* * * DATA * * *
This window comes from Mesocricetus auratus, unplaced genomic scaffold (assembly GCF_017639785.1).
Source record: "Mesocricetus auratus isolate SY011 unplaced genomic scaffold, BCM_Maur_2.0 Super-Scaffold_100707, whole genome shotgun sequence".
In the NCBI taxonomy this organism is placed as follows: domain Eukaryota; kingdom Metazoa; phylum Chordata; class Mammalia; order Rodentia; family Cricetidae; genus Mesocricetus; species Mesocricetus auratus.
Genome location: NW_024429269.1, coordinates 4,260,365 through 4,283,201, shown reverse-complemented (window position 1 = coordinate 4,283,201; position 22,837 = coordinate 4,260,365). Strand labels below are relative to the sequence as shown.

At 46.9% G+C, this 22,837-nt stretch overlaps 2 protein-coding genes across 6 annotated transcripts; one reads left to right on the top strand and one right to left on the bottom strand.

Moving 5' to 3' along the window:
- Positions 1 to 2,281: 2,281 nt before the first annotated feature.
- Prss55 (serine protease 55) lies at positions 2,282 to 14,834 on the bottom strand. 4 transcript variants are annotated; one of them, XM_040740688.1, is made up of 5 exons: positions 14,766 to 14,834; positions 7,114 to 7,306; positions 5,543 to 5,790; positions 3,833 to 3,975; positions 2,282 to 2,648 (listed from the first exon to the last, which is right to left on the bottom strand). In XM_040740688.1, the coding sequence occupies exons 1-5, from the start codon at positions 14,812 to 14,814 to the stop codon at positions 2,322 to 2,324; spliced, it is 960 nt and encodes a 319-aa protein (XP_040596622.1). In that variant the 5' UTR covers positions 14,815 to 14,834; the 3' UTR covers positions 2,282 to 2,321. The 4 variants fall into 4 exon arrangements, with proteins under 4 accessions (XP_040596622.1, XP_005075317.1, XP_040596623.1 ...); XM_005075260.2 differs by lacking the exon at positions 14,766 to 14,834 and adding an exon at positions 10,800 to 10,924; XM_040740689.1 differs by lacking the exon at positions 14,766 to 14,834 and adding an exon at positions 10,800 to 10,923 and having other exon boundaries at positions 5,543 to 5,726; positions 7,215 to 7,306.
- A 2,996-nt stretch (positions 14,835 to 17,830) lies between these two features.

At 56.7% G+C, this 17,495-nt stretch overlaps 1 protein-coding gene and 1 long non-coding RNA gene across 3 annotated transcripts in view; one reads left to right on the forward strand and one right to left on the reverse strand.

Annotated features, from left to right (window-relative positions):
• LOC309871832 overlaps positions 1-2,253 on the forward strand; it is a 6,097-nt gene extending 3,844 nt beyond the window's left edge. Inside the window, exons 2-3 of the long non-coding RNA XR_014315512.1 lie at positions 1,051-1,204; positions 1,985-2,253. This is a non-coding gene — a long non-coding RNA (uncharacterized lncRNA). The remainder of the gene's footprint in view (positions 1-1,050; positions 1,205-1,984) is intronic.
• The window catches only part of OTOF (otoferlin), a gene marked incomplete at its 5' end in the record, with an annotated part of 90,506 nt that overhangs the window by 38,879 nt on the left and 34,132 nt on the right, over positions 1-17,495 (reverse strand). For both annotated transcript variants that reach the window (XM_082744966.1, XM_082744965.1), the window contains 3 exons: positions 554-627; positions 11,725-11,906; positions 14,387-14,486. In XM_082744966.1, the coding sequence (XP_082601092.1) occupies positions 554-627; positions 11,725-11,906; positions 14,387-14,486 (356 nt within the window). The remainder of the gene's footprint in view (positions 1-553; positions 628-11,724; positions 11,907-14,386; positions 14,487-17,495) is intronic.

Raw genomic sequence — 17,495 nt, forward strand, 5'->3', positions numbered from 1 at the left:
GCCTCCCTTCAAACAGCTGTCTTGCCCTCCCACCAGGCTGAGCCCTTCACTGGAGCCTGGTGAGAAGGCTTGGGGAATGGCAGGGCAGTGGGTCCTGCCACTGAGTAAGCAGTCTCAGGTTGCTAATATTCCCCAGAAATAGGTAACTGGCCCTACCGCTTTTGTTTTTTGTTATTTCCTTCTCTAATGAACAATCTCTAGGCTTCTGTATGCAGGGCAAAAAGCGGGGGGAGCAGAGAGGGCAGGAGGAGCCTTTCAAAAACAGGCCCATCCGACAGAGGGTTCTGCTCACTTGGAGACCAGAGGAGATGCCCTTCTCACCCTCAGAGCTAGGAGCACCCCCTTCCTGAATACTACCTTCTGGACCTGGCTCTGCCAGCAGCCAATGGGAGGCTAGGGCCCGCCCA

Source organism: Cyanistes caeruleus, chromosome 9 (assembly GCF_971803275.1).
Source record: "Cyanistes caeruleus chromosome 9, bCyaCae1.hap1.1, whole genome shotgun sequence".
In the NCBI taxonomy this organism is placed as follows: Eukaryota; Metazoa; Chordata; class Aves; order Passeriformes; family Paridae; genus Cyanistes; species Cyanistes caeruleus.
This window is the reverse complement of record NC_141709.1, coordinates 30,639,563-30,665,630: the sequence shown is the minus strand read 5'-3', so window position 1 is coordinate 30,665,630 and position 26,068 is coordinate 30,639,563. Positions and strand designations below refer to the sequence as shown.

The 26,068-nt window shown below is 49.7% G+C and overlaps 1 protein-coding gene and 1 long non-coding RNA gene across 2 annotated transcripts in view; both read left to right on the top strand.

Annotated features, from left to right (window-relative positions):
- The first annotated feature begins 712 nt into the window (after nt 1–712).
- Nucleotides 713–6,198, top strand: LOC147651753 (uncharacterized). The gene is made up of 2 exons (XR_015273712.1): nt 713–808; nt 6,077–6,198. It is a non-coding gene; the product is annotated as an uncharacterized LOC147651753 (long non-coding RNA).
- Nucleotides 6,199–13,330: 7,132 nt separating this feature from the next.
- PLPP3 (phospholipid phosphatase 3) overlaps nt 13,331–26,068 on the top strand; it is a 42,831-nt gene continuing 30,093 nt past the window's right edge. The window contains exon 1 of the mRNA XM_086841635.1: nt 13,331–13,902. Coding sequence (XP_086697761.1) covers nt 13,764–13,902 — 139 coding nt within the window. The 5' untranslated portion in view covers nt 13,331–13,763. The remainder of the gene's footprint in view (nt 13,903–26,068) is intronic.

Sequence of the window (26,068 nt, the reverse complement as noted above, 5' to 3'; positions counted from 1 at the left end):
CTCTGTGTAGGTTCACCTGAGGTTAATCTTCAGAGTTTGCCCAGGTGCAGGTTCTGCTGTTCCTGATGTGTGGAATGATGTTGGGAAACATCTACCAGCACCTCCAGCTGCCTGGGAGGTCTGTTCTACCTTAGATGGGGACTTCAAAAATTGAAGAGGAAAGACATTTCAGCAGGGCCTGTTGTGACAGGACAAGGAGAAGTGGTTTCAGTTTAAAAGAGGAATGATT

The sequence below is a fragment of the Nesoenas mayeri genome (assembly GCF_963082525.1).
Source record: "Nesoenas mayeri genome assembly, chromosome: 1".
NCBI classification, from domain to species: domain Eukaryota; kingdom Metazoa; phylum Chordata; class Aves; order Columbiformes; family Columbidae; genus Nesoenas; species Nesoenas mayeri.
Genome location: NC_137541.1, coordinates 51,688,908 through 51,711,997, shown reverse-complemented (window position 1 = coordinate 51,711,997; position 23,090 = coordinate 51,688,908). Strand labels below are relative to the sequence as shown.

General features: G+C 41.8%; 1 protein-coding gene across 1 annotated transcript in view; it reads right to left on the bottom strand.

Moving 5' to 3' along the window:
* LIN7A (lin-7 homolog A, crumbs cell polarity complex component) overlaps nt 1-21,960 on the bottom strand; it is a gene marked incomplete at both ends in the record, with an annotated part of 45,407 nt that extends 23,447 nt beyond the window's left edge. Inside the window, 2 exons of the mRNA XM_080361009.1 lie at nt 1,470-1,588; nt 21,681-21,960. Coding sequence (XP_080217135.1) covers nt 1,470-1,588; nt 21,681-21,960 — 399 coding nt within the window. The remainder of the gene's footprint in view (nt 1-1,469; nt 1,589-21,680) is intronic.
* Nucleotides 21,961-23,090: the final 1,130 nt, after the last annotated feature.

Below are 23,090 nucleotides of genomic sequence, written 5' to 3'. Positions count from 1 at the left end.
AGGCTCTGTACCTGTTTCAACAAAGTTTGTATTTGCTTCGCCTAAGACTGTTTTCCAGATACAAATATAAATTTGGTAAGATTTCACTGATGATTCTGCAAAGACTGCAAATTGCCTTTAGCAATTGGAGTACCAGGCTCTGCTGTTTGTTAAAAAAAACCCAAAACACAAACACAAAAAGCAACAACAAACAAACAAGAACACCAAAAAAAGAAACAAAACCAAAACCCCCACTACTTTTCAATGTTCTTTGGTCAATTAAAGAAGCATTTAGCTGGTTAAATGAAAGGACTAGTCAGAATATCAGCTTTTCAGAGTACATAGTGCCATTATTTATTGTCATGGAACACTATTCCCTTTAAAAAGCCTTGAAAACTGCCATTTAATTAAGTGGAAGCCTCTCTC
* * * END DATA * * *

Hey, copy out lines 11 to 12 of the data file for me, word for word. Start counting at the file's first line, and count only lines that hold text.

Annotated features, from left to right (window-relative positions):
• LOC309871832 overlaps positions 1-2,253 on the forward strand; it is a 6,097-nt gene extending 3,844 nt beyond the window's left edge. Inside the window, exons 2-3 of the long non-coding RNA XR_014315512.1 lie at positions 1,051-1,204; positions 1,985-2,253. This is a non-coding gene — a long non-coding RNA (uncharacterized lncRNA). The remainder of the gene's footprint in view (positions 1-1,050; positions 1,205-1,984) is intronic.